A couple of weeks ago, I learned of a Colorado Academy Lower School student who was about to turn seven years old. I asked her if she was excited about her forthcoming birthday. I expected her to smile widely and tell me about her birthday plans. Instead, this wise six-year-old said, “Not really.”
Surprised by her response, I asked why. In one of the most amazing exchanges I’ve had with a young student, the girl, with great composure, sighed and said, “Well, getting older means I have more responsibility.” She went on to talk about her chores at home and how, as she gets older, she gets new chores.
I applaud this family’s approach. Too often we underestimate what children can do—even really young children—when we entrust them with responsibility. One can read stories of college students who arrive on campus with no idea about how to do their laundry or perform even the most basic functions of adult living. I think some families—knowing the pressure kids feel in schools—tend to lay off household chores. Yet, I believe there must be a balance.
School certainly is a child’s version of “work,” and they will have homework and other projects. But, things like setting and clearing the kitchen table, taking the garbage out, caring for pets, and other helpful tasks build character. None of these things take much time and can easily be accomplished before school in the morning or after dinner. Young people who do chores and pitch in around the house will have a better understanding that any well-functioning organization (like a household) requires initiative and teamwork. It also leads to a better sense of personal responsibility.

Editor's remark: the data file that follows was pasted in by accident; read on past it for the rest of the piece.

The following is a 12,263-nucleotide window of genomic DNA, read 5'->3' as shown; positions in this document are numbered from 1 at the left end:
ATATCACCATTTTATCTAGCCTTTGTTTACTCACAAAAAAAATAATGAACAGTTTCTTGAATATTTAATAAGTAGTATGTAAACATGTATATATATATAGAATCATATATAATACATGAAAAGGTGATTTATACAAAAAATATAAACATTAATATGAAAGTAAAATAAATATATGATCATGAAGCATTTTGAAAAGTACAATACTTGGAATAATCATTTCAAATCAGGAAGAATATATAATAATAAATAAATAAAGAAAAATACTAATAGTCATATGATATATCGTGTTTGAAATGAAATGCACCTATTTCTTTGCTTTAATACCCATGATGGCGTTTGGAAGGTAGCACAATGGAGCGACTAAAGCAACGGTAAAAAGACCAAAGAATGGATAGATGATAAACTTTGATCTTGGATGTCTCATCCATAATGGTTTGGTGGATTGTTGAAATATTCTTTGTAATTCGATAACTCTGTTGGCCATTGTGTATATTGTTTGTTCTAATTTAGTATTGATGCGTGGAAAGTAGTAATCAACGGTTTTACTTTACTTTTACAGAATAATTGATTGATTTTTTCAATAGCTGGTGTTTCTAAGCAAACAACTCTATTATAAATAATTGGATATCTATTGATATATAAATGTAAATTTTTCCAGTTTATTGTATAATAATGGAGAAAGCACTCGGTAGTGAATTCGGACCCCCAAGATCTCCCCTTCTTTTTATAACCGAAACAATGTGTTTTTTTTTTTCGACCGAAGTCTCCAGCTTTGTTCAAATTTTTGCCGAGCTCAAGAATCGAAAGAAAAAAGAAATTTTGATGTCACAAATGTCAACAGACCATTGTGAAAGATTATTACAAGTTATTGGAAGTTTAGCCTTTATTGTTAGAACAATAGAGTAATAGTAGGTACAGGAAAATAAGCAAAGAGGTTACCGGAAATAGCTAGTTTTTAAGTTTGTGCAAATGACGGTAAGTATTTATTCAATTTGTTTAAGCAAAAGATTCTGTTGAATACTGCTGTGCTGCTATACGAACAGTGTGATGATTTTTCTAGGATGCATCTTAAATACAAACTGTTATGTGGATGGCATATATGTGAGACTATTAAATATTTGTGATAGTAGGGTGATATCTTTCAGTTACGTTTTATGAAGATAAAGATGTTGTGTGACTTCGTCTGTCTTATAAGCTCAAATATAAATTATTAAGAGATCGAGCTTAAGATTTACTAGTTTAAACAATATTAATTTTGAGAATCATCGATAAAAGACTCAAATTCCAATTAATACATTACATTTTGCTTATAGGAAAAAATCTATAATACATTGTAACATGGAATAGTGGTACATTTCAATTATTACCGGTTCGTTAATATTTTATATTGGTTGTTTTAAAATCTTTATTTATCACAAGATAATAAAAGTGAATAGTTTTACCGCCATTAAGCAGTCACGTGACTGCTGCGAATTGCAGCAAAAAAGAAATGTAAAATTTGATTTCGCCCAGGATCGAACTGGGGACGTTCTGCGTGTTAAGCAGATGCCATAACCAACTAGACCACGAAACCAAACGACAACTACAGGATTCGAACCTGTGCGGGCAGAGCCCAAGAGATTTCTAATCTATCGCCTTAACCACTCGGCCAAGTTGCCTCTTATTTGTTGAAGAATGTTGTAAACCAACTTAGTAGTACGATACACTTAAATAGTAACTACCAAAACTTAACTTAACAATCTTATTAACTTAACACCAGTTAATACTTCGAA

I want to share an article on a 75-year Harvard University study which demonstrates that giving kids chores at an early age helps them became more independent adults.
This article gives some advice to parents about what chores can be age-appropriate for children. Preparing students for the world beyond not only has to happen at school, but at home as well. Parents often find their lives can get a little easier with some help around the house.
As the former Stanford Admission Dean and author of How to Raise an Adult Julie Lythcott-Haims notes, “When young people have been expected to roll up their sleeves and pitch in, and to ask how they can contribute to the household, it leads to a mindset of pitching in other settings, such as the workplace,” Lythcott-Haims said. Not giving kids chores, she added, “deprives them of the satisfaction of applying their effort to a task and accomplishing it.” While, for the time being, that may be lost on our almost-seven-year-old student, I also want her to know, that the older we are and the more responsibility we have, the more we can appreciate every birthday, and each and every day.